Hay Festival: Very in tents: books on Wye: The Hay Festival has begun: John Walsh remembers previous delights

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The Independent Culture
WHAT WERE the key moments of the Hay-on- Wye festivals in the past? The time when Antonia Byatt, while raptly discoursing on the symbolic magic of the sacred river in Coleridge's Kubla Khan, found herself under attack from a platoon of baby spiders abseiling from the roof of a candy-striped tent? The occasion when Vikram Seth - lionised beyond endurance - kept a sweltering tent-load of yet more critics and admirers waiting while he took a refreshing, pre-interview dip in the River Wye? Or when Howard Jacobson popped out to buy a newspaper and returned to the Swan hotel 90 minutes later, having given an impromptu lecture on Great Expectations to an audience of 600 when the scheduled speaker had failed to show up?

The annual literary thrash on the Welsh borders, sponsored this year by the Independent and re- christened the Hay Festival, has always managed to link the mundane with the sublime. In its earliest days, it was the small, provincial dream of the Florence family, Norman and Peter, pere et fils, and promised little more than a sighting of some second-division novelists with a liking for Welsh holidays. Once the Sunday Times began to bankroll it in 1989, the dreams of Florence Jnr had gone international: he wanted Nobel prizewinners, transatlantic visionaries, Hollywood stars. He wrote to everyone on the literary map and charmed most of them into coming to Hay.

Once there were only a couple of hotels in which events could be mounted and visiting writers could disport themselves. Heady days: one would sit all afternoon in the Kilvert garden in an ever- widening circle of chairs, drinking pints of beer and cider through boiling summer afternoons and greeting the arriving metropolitan types with languid salutations punctuated by sudden rushes of excitement ('Hi, Der . . . Good afternoon, Mr Walcott') while the hotel cat snoozed on the wall and the children played in the flowerbeds and the pond.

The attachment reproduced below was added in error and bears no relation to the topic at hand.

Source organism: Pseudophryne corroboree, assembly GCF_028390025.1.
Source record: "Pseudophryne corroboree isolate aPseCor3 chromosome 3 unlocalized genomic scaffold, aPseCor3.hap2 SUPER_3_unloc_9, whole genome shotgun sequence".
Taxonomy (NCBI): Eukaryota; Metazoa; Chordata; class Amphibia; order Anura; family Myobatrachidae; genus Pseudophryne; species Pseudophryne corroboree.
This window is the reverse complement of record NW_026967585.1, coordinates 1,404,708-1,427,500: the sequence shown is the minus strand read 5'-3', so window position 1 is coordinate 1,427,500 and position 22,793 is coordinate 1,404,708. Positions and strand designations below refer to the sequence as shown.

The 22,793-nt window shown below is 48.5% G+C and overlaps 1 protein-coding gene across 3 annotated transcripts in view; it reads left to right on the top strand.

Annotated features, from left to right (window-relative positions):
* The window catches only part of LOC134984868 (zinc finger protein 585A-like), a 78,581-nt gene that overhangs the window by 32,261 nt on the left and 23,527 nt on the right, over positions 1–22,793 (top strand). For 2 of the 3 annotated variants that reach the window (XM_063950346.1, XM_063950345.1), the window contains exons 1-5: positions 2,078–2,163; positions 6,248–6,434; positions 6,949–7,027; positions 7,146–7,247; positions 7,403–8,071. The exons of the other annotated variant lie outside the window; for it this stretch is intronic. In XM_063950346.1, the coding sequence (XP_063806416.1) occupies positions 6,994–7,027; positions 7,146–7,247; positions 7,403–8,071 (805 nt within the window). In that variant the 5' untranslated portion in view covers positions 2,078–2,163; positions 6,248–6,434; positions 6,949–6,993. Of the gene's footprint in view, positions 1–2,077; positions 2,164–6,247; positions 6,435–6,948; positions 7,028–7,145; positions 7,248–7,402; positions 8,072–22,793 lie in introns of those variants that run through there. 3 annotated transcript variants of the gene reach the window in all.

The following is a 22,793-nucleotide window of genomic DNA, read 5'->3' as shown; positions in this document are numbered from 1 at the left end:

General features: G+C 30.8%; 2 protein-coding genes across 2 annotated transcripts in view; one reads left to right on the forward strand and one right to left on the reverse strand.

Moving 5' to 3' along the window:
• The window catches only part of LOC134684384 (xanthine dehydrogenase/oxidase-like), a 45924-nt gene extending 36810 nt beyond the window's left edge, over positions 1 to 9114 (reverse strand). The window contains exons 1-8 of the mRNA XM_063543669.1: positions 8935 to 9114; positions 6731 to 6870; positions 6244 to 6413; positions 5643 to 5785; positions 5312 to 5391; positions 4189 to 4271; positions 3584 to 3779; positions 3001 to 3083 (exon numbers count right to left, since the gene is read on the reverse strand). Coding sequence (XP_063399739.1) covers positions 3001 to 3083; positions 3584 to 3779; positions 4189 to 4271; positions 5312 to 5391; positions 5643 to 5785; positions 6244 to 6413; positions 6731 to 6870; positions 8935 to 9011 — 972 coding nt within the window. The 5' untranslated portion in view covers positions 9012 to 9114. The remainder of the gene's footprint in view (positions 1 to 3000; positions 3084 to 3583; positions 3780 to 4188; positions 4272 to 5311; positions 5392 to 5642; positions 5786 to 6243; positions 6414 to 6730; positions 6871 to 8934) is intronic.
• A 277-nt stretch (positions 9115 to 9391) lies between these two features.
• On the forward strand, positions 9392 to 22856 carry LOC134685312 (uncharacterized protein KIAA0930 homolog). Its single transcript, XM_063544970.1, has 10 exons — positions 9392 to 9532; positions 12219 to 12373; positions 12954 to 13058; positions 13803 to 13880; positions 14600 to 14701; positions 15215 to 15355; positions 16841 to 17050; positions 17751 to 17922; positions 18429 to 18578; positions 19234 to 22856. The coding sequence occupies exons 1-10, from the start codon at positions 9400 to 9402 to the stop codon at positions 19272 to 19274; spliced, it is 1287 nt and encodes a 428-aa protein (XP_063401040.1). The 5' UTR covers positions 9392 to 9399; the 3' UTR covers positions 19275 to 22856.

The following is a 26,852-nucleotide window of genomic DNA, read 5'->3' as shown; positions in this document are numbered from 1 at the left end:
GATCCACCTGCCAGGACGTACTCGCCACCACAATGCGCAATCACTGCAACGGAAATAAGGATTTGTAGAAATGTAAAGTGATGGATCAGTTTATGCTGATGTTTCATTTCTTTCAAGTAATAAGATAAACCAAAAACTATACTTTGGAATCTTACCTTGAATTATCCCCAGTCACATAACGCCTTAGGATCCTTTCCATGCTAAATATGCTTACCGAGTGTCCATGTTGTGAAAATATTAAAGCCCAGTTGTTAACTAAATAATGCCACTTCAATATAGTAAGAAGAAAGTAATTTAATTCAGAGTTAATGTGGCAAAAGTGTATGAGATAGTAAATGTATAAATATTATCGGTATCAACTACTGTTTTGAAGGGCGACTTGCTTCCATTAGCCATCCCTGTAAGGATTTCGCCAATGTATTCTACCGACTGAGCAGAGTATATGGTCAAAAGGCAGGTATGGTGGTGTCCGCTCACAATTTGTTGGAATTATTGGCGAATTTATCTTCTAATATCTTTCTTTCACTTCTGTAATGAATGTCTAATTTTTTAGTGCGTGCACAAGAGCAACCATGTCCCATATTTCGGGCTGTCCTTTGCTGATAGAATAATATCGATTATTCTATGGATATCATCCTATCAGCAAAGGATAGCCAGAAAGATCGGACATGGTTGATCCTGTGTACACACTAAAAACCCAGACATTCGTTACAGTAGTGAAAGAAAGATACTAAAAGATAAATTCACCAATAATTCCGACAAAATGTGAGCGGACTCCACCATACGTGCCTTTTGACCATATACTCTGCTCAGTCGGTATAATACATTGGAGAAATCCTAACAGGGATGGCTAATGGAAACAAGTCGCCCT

Later things got more professional. The centre of operations became a huge tent with steeply raked seating. Suddenly, guests needed to be miked up. For all its classiness, the tent was not impervious to weather: one year, Joseph Heller's conversation with Melvyn Bragg was drowned by hailstones rattling off the canvas like an air-raid from Catch 22. In the same tent Martin Amis chatted to Salman Rushdie one hothouse afternoon, both modishly kitted out in identical ecru lightweight suits while Rushdie's bodyguards stood, inconspicuous as scorpions on a flannel, in their sensible tweed jackets in the 90- degree heat . . .